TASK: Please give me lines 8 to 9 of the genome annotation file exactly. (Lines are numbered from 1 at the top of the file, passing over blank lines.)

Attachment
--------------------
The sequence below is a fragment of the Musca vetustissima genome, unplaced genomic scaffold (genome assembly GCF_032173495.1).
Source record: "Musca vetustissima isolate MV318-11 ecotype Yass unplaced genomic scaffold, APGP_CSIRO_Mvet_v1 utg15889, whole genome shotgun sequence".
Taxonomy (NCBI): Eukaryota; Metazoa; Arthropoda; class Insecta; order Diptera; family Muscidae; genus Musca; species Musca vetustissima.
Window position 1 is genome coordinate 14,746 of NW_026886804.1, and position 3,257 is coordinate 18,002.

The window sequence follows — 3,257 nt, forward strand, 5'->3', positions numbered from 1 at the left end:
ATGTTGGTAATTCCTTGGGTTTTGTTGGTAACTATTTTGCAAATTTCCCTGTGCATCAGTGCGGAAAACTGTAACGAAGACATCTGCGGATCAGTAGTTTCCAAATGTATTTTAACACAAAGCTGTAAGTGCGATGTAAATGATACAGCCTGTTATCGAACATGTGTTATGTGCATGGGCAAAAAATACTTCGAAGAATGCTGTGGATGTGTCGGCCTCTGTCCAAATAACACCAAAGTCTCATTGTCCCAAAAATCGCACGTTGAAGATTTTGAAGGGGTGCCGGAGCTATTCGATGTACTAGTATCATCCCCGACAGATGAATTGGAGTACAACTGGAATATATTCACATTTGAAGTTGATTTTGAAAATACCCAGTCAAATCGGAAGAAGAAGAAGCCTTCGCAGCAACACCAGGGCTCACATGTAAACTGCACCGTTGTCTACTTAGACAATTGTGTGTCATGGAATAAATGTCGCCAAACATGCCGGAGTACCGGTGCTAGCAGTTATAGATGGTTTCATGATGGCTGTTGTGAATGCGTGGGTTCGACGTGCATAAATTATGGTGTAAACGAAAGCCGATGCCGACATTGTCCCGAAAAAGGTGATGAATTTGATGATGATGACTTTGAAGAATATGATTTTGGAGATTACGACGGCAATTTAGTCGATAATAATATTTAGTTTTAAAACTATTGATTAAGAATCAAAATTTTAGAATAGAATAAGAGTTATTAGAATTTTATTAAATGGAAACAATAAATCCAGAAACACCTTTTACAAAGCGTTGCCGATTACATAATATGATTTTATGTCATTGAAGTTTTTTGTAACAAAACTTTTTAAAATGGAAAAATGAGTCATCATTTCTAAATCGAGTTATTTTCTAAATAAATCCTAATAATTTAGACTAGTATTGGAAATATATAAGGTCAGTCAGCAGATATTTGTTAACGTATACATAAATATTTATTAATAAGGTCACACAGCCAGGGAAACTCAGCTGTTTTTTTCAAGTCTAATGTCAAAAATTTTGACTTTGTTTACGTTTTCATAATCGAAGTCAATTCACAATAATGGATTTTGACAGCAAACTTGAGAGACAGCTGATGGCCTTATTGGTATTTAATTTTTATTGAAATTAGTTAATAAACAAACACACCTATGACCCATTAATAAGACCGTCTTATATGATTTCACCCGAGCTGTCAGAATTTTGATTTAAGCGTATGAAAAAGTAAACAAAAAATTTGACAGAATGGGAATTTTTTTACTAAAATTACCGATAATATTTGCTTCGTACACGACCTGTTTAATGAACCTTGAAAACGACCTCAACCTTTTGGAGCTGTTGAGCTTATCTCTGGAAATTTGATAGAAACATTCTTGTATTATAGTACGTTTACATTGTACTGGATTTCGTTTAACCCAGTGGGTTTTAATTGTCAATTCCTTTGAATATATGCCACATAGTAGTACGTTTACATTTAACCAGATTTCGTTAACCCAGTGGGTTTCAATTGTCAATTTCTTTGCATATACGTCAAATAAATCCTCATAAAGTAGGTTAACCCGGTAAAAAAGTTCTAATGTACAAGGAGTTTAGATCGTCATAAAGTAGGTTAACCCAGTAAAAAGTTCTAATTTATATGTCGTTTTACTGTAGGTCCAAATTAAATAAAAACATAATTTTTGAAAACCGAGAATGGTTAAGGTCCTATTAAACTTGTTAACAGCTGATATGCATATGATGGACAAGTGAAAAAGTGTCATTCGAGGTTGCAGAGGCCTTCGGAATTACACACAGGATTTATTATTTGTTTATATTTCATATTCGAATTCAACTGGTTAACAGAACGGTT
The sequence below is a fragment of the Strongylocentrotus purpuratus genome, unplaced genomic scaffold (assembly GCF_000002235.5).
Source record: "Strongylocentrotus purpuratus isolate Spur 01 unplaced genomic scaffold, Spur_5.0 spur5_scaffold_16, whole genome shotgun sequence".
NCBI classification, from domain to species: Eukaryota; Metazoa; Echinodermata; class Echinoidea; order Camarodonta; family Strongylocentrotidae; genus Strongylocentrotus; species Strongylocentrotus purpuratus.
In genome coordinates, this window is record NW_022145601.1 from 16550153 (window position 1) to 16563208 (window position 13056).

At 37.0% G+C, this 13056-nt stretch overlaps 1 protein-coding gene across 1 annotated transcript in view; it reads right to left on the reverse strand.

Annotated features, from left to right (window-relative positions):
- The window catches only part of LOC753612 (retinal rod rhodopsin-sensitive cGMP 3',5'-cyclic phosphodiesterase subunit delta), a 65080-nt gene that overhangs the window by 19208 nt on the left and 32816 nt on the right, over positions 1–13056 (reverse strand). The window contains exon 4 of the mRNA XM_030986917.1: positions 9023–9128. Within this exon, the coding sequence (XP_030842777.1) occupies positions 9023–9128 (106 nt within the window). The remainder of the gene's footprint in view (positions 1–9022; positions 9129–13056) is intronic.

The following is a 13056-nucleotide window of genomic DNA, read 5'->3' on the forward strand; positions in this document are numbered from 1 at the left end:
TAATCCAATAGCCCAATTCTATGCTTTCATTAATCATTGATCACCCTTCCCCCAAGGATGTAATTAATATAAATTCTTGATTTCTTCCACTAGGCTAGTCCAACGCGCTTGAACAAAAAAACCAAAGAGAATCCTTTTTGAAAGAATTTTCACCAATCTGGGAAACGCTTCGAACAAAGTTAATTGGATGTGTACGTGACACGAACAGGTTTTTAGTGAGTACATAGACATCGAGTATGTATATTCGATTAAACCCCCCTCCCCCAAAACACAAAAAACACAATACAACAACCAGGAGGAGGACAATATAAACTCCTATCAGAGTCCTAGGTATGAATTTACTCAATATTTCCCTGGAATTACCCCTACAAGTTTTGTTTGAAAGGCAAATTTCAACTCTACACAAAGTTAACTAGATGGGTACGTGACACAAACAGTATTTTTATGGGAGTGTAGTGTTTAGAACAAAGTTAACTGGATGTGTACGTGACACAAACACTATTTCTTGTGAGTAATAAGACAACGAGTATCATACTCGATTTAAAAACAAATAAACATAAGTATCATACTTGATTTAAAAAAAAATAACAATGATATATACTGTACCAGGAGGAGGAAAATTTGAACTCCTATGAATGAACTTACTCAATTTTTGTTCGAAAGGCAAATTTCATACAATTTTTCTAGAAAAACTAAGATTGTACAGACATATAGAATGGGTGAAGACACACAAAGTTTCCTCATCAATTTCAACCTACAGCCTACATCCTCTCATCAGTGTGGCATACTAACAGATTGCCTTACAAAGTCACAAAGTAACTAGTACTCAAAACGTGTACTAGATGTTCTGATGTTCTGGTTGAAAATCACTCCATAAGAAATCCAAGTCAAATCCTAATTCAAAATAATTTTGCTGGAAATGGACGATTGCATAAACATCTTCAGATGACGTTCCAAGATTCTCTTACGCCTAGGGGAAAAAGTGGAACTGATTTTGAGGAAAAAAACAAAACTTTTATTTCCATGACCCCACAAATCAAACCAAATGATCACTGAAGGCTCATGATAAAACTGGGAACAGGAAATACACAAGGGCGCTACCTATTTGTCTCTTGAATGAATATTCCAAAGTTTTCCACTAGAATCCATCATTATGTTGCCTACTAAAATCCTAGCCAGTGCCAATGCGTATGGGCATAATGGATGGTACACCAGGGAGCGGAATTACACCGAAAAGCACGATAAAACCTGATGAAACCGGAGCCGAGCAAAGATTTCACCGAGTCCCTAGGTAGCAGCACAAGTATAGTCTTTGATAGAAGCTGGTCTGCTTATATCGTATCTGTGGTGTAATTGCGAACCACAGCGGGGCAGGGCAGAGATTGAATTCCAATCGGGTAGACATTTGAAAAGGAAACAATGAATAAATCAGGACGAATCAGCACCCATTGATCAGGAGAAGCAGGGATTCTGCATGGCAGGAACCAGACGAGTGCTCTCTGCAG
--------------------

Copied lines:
Source record: "Strongylocentrotus purpuratus isolate Spur 01 unplaced genomic scaffold, Spur_5.0 spur5_scaffold_16, whole genome shotgun sequence".
NCBI classification, from domain to species: Eukaryota; Metazoa; Echinodermata; class Echinoidea; order Camarodonta; family Strongylocentrotidae; genus Strongylocentrotus; species Strongylocentrotus purpuratus.